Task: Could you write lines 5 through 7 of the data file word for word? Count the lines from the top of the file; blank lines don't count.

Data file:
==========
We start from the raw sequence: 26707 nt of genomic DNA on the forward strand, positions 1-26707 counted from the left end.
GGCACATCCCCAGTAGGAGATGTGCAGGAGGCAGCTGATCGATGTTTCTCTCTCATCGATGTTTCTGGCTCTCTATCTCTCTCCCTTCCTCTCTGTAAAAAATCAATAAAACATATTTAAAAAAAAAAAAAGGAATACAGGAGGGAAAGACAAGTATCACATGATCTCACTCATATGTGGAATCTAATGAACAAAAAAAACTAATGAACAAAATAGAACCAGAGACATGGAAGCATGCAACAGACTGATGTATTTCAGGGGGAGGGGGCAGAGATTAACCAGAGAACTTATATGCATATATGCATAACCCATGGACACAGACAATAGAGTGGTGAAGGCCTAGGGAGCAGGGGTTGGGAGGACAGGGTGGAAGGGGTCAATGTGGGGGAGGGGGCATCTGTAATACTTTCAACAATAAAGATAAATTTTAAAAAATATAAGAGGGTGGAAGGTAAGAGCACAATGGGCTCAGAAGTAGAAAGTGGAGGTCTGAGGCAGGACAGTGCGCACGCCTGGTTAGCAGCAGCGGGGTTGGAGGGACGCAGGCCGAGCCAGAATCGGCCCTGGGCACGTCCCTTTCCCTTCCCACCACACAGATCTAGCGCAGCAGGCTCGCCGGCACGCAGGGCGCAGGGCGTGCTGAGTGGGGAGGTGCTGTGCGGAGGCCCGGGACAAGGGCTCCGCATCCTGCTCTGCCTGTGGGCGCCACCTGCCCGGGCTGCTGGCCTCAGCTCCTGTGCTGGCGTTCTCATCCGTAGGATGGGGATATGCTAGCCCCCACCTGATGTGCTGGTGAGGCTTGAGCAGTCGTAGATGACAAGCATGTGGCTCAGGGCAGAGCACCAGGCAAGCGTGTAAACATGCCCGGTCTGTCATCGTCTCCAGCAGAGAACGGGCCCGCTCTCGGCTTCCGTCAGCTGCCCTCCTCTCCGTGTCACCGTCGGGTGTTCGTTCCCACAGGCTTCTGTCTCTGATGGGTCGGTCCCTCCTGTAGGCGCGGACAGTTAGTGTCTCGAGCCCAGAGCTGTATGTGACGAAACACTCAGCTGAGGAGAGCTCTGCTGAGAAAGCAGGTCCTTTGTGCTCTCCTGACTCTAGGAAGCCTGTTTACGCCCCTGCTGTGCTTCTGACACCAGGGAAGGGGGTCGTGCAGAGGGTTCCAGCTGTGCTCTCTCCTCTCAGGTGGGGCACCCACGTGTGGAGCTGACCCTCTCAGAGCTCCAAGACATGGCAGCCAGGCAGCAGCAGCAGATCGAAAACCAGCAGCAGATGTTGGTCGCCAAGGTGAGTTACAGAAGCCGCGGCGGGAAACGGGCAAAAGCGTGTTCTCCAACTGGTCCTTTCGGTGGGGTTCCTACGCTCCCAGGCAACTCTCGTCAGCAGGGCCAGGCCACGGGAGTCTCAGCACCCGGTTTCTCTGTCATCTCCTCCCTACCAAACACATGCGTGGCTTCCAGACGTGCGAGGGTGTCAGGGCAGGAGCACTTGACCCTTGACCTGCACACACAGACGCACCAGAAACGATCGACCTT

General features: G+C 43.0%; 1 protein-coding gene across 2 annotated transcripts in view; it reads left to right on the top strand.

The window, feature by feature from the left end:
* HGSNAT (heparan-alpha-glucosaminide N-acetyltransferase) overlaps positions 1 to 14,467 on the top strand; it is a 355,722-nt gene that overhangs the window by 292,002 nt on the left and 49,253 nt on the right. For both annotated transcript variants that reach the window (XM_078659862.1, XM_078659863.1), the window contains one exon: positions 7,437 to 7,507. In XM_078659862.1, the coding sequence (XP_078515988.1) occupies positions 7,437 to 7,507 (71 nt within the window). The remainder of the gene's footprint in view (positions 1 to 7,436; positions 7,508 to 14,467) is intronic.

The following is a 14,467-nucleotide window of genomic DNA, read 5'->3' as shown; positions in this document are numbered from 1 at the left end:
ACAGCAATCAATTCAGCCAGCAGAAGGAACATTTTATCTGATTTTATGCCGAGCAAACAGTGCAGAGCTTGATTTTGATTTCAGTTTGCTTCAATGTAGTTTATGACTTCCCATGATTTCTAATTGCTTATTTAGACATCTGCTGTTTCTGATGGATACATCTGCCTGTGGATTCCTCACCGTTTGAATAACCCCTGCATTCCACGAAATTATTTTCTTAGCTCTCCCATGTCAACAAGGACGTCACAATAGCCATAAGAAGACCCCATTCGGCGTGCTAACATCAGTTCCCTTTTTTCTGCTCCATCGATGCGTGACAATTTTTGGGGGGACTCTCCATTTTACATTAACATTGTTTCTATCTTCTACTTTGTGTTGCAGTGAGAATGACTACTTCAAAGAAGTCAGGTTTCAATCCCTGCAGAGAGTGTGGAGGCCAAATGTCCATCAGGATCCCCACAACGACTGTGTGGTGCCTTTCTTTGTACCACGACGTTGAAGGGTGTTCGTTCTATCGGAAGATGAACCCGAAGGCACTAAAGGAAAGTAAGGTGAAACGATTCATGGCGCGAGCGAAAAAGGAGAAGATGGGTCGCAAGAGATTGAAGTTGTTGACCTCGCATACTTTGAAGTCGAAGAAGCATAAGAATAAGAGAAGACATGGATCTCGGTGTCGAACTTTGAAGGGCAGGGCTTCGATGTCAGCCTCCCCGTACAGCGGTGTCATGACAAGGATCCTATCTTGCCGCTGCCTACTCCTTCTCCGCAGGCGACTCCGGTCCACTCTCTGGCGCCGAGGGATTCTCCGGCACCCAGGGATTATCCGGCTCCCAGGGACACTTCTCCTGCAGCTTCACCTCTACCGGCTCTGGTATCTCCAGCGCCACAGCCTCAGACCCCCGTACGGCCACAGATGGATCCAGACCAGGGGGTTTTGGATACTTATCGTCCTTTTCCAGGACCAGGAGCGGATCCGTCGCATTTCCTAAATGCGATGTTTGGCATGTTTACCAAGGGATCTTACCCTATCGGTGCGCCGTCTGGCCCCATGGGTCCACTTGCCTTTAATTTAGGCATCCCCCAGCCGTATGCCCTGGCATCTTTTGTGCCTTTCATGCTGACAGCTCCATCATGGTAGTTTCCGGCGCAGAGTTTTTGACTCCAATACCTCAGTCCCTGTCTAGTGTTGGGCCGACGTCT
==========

* HGSNAT (heparan-alpha-glucosaminide N-acetyltransferase) overlaps positions 1 to 14,467 on the top strand; it is a 355,722-nt gene that overhangs the window by 292,002 nt on the left and 49,253 nt on the right. For both annotated transcript variants that reach the window (XM_078659862.1, XM_078659863.1), the window contains one exon: positions 7,437 to 7,507. In XM_078659862.1, the coding sequence (XP_078515988.1) occupies positions 7,437 to 7,507 (71 nt within the window). The remainder of the gene's footprint in view (positions 1 to 7,436; positions 7,508 to 14,467) is intronic.

The following is a 14,467-nucleotide window of genomic DNA, read 5'->3' as shown; positions in this document are numbered from 1 at the left end:
ACAGCAATCAATTCAGCCAGCAGAAGGAACATTTTATCTGATTTTATGCCGAGCAAACAGTGCAGAGCTTGATTTTGATTTCAGTTTGCTTCAATGTAGTTTATGACTTCCCATGATTTCTAATTGCTTATTTAGACATCTGCTGTTTCTGATGGATACATCTGCCTGTGGATTCCTCACCGTTTGAATAACCCCTGCATTCCACGAAATTATTTTCTTAGCTCTCCCATGTCAACAAGGACGTCACAATAGCCATAAGAAGACCCCATTCGGCGTGCTAACATCAGTTCCCTTTTTTCTGCTCCATCGATGCGTGACAATTTTTGGGGGGACTCTCCATTTTACATTAACATTGTTTCTATCTTCTACTTTGTGTTGCAGTGAGAATGACTACTTCAAAGAAGTCAGGTTTCAATCCCTGCAGAGAGTGTGGAGGCCAAATGTCCATCAGGATCCCCACAACGACTGTGTGGTGCCTTTCTTTGTACCACGACGTTGAAGGGTGTTCGTTCTATCGGAAGATGAACCCGAAGGCACTAAAGGAAAGTAAGGTGAAACGATTCATGGCGCGAGCGAAAAAGGAGAAGATGGGTCGCAAGAGATTGAAGTTGTTGACCTCGCATACTTTGAAGTCGAAGAAGCATAAGAATAAGAGAAGACATGGATCTCGGTGTCGAACTTTGAAGGGCAGGGCTTCGATGTCAGCCTCCCCGTACAGCGGTGTCATGACAAGGATCCTATCTTGCCGCTGCCTACTCCTTCTCCGCAGGCGACTCCGGTCCACTCTCTGGCGCCGAGGGATTCTCCGGCACCCAGGGATTATCCGGCTCCCAGGGACACTTCTCCTGCAGCTTCACCTCTACCGGCTCTGGTATCTCCAGCGCCACAGCCTCAGACCCCCGTACGGCCACAGATGGATCCAGACCAGGGGGTTTTGGATACTTATCGTCCTTTTCCAGGACCAGGAGCGGATCCGTCGCATTTCCTAAATGCGATGTTTGGCATGTTTACCAAGGGATCTTACCCTATCGGTGCGCCGTCTGGCCCCATGGGTCCACTTGCCTTTAATTTAGGCATCCCCCAGCCGTATGCCCTGGCATCTTTTGTGCCTTTCATGCTGACAGCTCCATCATGGTAGTTTCCGGCGCAGAGTTTTTGACTCCAATACCTCAGTCCCTGTCTAGTGTTGGGCCGACGTCT